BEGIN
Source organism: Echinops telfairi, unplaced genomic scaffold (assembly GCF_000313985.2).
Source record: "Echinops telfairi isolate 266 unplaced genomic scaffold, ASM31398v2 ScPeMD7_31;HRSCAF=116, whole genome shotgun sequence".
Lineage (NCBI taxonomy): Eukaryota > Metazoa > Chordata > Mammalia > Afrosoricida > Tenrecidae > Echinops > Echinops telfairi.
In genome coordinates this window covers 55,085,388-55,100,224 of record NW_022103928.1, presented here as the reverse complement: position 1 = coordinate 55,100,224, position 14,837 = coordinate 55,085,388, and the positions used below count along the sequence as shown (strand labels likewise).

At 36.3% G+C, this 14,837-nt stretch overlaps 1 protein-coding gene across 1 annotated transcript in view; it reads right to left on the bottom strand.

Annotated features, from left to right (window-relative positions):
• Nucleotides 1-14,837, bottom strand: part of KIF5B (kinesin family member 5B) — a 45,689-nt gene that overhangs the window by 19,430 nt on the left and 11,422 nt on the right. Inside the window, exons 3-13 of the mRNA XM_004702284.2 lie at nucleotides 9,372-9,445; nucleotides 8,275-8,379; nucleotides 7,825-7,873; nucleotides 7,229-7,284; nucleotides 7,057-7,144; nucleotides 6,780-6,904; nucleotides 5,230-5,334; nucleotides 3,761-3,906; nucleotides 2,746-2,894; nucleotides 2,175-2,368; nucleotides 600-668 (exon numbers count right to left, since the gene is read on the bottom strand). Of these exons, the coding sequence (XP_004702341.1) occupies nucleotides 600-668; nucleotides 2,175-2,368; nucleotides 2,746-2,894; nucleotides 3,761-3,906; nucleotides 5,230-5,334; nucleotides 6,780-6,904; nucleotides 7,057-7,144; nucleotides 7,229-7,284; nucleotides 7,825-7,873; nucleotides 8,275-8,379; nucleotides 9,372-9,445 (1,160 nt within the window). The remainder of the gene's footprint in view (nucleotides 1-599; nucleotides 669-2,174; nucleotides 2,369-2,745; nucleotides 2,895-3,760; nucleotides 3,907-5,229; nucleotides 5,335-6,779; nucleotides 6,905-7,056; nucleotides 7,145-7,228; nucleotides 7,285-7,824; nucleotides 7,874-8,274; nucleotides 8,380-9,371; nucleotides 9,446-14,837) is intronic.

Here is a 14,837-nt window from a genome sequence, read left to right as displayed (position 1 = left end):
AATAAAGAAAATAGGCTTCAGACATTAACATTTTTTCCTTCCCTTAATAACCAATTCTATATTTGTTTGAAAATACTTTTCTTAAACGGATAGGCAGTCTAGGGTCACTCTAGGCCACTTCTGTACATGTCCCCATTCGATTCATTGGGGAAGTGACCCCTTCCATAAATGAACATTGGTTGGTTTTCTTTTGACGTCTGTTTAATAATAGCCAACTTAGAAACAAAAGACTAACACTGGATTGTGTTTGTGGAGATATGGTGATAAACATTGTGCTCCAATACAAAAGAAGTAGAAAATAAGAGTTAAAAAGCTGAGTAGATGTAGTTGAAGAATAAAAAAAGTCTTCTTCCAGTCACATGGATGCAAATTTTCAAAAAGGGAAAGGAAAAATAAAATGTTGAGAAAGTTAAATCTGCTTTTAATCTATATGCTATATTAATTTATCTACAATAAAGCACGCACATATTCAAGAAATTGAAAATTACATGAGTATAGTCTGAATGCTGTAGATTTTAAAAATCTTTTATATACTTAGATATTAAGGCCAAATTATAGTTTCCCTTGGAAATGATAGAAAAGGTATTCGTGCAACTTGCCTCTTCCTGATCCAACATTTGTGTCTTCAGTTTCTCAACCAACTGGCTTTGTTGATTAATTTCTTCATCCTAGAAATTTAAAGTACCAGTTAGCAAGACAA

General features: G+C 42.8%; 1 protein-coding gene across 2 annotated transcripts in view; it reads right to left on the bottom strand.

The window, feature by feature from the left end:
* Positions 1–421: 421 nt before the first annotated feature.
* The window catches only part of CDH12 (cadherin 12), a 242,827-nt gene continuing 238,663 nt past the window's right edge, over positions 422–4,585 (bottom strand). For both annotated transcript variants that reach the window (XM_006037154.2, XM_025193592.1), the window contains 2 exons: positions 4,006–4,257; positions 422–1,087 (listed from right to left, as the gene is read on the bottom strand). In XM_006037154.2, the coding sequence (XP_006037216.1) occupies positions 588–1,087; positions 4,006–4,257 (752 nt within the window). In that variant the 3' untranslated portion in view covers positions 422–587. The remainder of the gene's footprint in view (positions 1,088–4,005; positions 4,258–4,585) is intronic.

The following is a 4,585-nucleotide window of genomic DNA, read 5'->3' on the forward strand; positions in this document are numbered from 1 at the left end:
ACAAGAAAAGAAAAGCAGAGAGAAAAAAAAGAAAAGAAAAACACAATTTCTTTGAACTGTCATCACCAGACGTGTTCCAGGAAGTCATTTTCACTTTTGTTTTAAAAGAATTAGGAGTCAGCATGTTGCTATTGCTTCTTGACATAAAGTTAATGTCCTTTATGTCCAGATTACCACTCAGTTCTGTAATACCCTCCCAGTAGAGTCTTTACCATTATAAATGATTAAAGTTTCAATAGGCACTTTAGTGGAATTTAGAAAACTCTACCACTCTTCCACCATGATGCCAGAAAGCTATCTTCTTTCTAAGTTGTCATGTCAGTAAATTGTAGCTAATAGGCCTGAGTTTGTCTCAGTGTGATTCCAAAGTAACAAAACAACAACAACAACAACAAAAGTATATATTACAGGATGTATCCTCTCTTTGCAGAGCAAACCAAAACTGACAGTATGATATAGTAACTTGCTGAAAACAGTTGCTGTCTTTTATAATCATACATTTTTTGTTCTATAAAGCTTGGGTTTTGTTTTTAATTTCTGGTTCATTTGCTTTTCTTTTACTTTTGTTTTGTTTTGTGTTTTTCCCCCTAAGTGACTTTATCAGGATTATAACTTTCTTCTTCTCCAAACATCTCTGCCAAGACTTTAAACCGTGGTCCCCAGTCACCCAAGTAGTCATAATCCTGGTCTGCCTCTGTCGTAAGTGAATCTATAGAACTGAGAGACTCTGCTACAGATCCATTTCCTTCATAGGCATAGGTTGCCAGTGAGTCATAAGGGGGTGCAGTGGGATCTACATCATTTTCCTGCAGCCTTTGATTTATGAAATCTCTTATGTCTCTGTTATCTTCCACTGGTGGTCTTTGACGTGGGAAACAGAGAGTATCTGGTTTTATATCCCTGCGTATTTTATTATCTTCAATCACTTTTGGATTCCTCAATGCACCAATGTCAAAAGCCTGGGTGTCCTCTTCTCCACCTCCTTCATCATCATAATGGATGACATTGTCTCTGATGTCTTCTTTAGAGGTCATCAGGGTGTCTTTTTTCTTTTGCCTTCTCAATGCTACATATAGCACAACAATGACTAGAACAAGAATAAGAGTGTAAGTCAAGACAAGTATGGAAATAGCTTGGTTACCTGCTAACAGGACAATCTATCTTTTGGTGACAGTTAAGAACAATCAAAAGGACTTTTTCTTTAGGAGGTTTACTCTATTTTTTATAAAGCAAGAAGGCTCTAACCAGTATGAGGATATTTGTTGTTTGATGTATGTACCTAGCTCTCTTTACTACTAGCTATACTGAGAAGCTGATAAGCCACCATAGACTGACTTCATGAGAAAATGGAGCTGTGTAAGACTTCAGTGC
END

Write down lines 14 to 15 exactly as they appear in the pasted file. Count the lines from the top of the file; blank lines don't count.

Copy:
The following is a 4,585-nucleotide window of genomic DNA, read 5'->3' on the forward strand; positions in this document are numbered from 1 at the left end:
ACAAGAAAAGAAAAGCAGAGAGAAAAAAAAGAAAAGAAAAACACAATTTCTTTGAACTGTCATCACCAGACGTGTTCCAGGAAGTCATTTTCACTTTTGTTTTAAAAGAATTAGGAGTCAGCATGTTGCTATTGCTTCTTGACATAAAGTTAATGTCCTTTATGTCCAGATTACCACTCAGTTCTGTAATACCCTCCCAGTAGAGTCTTTACCATTATAAATGATTAAAGTTTCAATAGGCACTTTAGTGGAATTTAGAAAACTCTACCACTCTTCCACCATGATGCCAGAAAGCTATCTTCTTTCTAAGTTGTCATGTCAGTAAATTGTAGCTAATAGGCCTGAGTTTGTCTCAGTGTGATTCCAAAGTAACAAAACAACAACAACAACAACAAAAGTATATATTACAGGATGTATCCTCTCTTTGCAGAGCAAACCAAAACTGACAGTATGATATAGTAACTTGCTGAAAACAGTTGCTGTCTTTTATAATCATACATTTTTTGTTCTATAAAGCTTGGGTTTTGTTTTTAATTTCTGGTTCATTTGCTTTTCTTTTACTTTTGTTTTGTTTTGTGTTTTTCCCCCTAAGTGACTTTATCAGGATTATAACTTTCTTCTTCTCCAAACATCTCTGCCAAGACTTTAAACCGTGGTCCCCAGTCACCCAAGTAGTCATAATCCTGGTCTGCCTCTGTCGTAAGTGAATCTATAGAACTGAGAGACTCTGCTACAGATCCATTTCCTTCATAGGCATAGGTTGCCAGTGAGTCATAAGGGGGTGCAGTGGGATCTACATCATTTTCCTGCAGCCTTTGATTTATGAAATCTCTTATGTCTCTGTTATCTTCCACTGGTGGTCTTTGACGTGGGAAACAGAGAGTATCTGGTTTTATATCCCTGCGTATTTTATTATCTTCAATCACTTTTGGATTCCTCAATGCACCAATGTCAAAAGCCTGGGTGTCCTCTTCTCCACCTCCTTCATCATCATAATGGATGACATTGTCTCTGATGTCTTCTTTAGAGGTCATCAGGGTGTCTTTTTTCTTTTGCCTTCTCAATGCTACATATAGCACAACAATGACTAGAACAAGAATAAGAGTGTAAGTCAAGACAAGTATGGAAATAGCTTGGTTACCTGCTAACAGGACAATCTATCTTTTGGTGACAGTTAAGAACAATCAAAAGGACTTTTTCTTTAGGAGGTTTACTCTATTTTTTATAAAGCAAGAAGGCTCTAACCAGTATGAGGATATTTGTTGTTTGATGTATGTACCTAGCTCTCTTTACTACTAGCTATACTGAGAAGCTGATAAGCCACCATAGACTGACTTCATGAGAAAATGGAGCTGTGTAAGACTTCAGTGC